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Roughly 50% of applicants for Universal Credit “Lose Money Through Automatic DWP Deductions.”

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According to recent research by the New Economics Foundation (NEF), half of those on universal credit are losing money on every payment because of automated deductions made by the Department for Work and Pensions (DWP).

Of their basic payment, claimants are losing £1 for every £13 in debt repayment to utilities and private renters, plus additional funds to make up for tax office errors. According to parliamentary inquiries, each household with deductions loses £63 on average each month, representing a total of £1.3 billion in lost benefits support in 2022–2023.

For the whole time they have received benefits, some claimants have faced deductions. Annie, a north-east England single mother of two, is unable to work owing to mental health concerns, so she receives disability benefits. Annie is a participant in the Changing Realities project, which documents the hardships faced by low-income families and is funded by the universities of York and Salford. Her benefits are £660 a month, of which £66 is taken out to pay back a budgeting loan she received from the Department for Work and Pensions (DWP) for school and vacation expenditures.

Annie stated that these deductions have a significant negative influence on her capacity to meet her children’s extracurricular activities or the food budget: “That’s an extra £66.” Fruit and meat are luxury items at the moment. The kids need to eat, so I am missing meals left and right. My kids need new school shoes, thus I have holes in mine.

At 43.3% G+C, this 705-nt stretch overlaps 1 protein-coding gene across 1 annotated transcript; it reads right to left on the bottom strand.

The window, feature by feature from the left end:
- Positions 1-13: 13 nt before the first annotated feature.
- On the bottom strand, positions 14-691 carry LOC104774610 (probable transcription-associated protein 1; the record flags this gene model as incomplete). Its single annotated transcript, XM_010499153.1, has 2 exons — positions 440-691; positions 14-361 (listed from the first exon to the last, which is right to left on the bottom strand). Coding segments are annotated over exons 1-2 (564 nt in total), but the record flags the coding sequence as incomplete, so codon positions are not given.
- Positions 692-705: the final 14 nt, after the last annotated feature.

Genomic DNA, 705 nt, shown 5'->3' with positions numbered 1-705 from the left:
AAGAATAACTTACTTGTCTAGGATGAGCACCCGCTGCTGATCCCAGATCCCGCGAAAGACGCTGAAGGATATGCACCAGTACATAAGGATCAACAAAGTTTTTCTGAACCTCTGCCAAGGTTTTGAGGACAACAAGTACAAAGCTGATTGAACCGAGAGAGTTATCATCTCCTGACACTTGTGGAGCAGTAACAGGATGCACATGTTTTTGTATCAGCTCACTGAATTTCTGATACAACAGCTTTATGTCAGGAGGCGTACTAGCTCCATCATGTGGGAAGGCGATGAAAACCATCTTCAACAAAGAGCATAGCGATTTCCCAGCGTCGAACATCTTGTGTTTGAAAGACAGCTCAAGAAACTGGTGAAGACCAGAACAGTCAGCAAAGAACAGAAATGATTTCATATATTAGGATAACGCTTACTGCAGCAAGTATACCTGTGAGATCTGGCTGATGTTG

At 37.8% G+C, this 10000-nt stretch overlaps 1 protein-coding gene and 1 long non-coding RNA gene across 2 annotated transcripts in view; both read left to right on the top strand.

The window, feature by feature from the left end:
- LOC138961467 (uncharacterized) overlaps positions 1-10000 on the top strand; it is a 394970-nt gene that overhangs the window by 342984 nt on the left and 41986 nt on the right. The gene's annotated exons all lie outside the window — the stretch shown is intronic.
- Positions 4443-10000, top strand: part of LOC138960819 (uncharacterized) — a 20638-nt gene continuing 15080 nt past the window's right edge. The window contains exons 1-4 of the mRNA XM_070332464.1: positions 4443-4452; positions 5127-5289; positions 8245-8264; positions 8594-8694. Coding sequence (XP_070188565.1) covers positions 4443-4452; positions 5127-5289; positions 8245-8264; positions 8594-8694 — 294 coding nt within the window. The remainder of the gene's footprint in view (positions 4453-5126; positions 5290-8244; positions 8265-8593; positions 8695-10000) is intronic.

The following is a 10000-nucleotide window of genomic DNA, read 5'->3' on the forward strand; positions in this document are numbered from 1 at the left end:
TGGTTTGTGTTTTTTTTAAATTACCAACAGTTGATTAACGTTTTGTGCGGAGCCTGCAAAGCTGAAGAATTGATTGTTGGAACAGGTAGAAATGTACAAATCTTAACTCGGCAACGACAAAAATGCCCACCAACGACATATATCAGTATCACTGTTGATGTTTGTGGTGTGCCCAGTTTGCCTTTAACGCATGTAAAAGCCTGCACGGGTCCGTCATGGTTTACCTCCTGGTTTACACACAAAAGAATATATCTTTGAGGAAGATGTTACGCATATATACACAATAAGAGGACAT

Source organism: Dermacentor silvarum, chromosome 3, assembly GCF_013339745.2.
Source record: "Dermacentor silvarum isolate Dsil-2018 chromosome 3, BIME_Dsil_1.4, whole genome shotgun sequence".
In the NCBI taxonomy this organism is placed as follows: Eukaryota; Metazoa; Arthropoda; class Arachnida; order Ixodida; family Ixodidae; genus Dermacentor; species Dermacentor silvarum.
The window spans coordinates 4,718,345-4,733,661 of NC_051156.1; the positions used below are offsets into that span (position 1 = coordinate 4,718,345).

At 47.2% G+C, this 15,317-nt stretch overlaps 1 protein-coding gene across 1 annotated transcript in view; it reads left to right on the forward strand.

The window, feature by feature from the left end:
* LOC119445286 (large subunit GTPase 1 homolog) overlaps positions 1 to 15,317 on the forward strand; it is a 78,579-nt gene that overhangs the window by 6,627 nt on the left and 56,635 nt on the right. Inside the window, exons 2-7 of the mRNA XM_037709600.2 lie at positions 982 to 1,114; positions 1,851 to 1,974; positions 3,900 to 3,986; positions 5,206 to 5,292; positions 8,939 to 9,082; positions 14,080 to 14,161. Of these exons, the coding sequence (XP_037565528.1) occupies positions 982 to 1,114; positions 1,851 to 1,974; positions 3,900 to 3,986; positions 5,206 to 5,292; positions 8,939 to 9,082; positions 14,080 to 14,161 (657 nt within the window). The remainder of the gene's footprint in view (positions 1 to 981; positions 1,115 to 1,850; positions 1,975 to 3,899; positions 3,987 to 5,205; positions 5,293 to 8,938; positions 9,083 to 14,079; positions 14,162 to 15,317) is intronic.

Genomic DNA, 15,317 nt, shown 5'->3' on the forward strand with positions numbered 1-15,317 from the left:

The amount withheld varies from state to state. Almost twice as many households in Blackpool South—the least impacted constituency—as those in South West Devon—have deductions from their universal credit payments.

According to NEF, these deductions put households in a debt cycle that deteriorates their physical and emotional well-being. “Cuts to already meagre levels of universal credit have made it harder for people to afford the basics like food on the table and a warm home,” said Sam Tims, a senior economist at NEF. It’s more likely that they’ll have to take time off work due to the physical and mental strain this causes. The next administration must ensure that social security pays for people’s necessities and that the pursuit of debt doesn’t compromise this guarantee if we want an economy where everyone can prosper.

Deductions are limited to 25% and are only utilized as a last option to assist claimants in paying off debt, the Department for Work and Pensions (DWP) said.

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